Fifty years ago, in 1963, Granada Television, a regional service for Northwest England, commissioned Seven Up!, a brief documentary about the future of England. Who are the workers and executives of that distant, magical year 2000? The idea was to gather together a cross-section of 7-year-olds and interview them about their lives and aspirations. The Marxist-leaning filmmakers, headed by director Paul Almond, zeroed in on children from England’s upper and lower classes in order to show the injustices of the system and nudge along its breakdown.
Seven years later, Michael Apted, who’d gotten his first job in television as a researcher for Seven Up!, decided to make a sequel, 14 Up, in order to discover what was becoming of the original subjects in the aftermath of the turbulent 1960s. Since then, every seven years, Apted—who’s also directed movies like Coal Miner’s Daughter and Gorillas in the Mist—has revisited the participants, slowly constructing one of the most unique cinematic mirrors of the human condition. At last, 56 Up is broadly available for viewing—on Netflix, among other places.
In a sense, the Up series was the beginning of reality television. Decades before The Real World, it portrayed everyday people talking without a script about the ups and downs of their lives. What drives you to watch it, and what makes waiting years for the next episode so difficult, is the desire to find out what really happens. It’s addictive. You want to drink in life by big seven-year gulps. There may not be the radical twists and turns of fictional drama, but there’s the gossipy joy of discovering if Bruce will ever get a girlfriend, or if Tony makes it as a jockey or ends up in prison.
In another sense, the Up series is the only true example of reality television. It’s not as artificially structured as shows like The Real World, let alone Survivor: Vanuatu—Islands of Fire. Moreover, its scope really is the dimensions of human reality: It shows us how a cross-section of men and women from different socioeconomic backgrounds process politics, society, sex, love, religion, family, work, leisure, money and so on, over the course of their whole lives.
Perhaps most importantly, the subjects of the Up series aren’t conditioned by reality TV—at least they weren’t until late in life: Their mental line between private and public is still intact. In fact, it’s shocking just how much its participants hate having their lives scrutinized and put on view. Over the course of the series several drop out in disgust (though, interestingly, all but one return in 56 Up). Suzy, one of my favorites, promises to quit the show in almost every episode, but some sense of destiny, she sighs, keeps her coming back. The participants’ reticence about revealing their true thoughts and feelings keeps you guessing and makes their revelations more intense than the let-it-all-hang-out splashiness of “reality” TV.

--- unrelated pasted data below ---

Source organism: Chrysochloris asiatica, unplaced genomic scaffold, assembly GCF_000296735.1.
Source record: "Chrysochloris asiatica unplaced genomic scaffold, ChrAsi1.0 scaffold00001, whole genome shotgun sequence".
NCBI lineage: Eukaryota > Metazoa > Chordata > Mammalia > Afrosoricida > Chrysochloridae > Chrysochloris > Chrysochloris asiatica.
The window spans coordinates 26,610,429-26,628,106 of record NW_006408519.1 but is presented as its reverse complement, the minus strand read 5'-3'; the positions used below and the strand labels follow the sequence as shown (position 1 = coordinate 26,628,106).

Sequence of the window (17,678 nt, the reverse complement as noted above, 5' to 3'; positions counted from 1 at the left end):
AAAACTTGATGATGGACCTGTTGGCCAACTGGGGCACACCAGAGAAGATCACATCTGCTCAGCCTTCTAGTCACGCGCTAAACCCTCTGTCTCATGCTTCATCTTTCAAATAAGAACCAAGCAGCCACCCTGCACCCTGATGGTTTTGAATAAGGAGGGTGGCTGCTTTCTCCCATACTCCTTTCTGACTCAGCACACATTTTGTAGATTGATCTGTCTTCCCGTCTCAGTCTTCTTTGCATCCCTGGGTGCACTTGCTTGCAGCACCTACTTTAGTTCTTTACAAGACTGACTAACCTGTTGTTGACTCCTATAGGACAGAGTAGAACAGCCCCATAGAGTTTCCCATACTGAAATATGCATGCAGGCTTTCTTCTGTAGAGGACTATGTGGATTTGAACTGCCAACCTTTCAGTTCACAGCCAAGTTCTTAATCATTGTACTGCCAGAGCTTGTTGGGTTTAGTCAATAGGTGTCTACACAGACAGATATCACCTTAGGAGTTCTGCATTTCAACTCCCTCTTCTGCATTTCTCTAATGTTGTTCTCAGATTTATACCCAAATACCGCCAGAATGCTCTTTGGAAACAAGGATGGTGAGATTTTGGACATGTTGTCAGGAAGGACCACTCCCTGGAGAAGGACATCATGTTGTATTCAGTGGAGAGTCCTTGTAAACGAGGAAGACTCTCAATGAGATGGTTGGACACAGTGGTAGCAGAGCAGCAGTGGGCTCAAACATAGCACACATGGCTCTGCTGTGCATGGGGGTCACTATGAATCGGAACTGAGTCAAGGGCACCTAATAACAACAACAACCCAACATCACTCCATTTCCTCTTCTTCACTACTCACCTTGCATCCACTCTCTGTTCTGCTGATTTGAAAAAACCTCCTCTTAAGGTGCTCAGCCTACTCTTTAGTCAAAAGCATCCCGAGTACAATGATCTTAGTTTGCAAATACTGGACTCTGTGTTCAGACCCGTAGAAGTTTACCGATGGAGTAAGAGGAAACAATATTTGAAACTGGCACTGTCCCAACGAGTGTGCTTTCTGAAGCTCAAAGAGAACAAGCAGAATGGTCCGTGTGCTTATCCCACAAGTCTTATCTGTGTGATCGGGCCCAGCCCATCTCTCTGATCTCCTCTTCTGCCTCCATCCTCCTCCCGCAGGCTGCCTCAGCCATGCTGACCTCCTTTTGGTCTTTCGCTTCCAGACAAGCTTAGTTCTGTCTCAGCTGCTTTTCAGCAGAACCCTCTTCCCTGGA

What does the Up series ultimately teach us about who we are? To some degree, a movie that begins as a Marxist condemnation of the class system quickly turns into a refutation of the Marxist emphasis on economics. Money and status certainly concern the subjects, but their lives unfold in ways that aren’t quite predictable and may be even surprising. What brightens and darkens their time on earth concerns values like love and service that seep into all classes.
That said, anybody seeking confirmation of the extent to which money and class warp the course of human life will find ample evidence in the Up series. When the three seven-year-old boys from wealthy Kensington are asked about their future, they rattle off the prep schools and Oxbridge colleges they plan to attend. They proceed to follow their planned educational courses to careers as solicitors and barristers. When 7-year-old Symon, growing up in an orphanage, is asked if he plans to go to college, he responds, “What’s college?” In 56 Up he worries that he’s wasting his talents as a loader of cargo.
In short, the Up series shows us the contradictions of being human: how our lives are shaped and how we shape our lives; how family is liberating and constricting; why dreams are necessary and destructive; why we’re unique and commonplace. The documentary’s motto—“Give me a child until he is seven, and I will give you the man”—seems overwhelmingly true as children playing house turn into men and women making homes, but then you have Neil, the soul of the movie, who beams with humor and vitality as a child only to become a pensive, suffering, lonely adult. As in life itself, you find every truth confirmed and refuted. The series even reflects its own limitations, as the various subjects fight back against their portrayals and criticize the radical shortcomings of this most comprehensive of documentaries.
Let’s hope that Michael Apted, now in his 70s, lives to complete another installment or two. I can’t wait to see how the lives of these extraordinary ordinary people will face old age. But I’m pretty sure I know how it’s going to end.
Scott Samuelson teaches philosophy at Kirkwood Community College and blogs about music with his son at billyanddad.wordpress.com.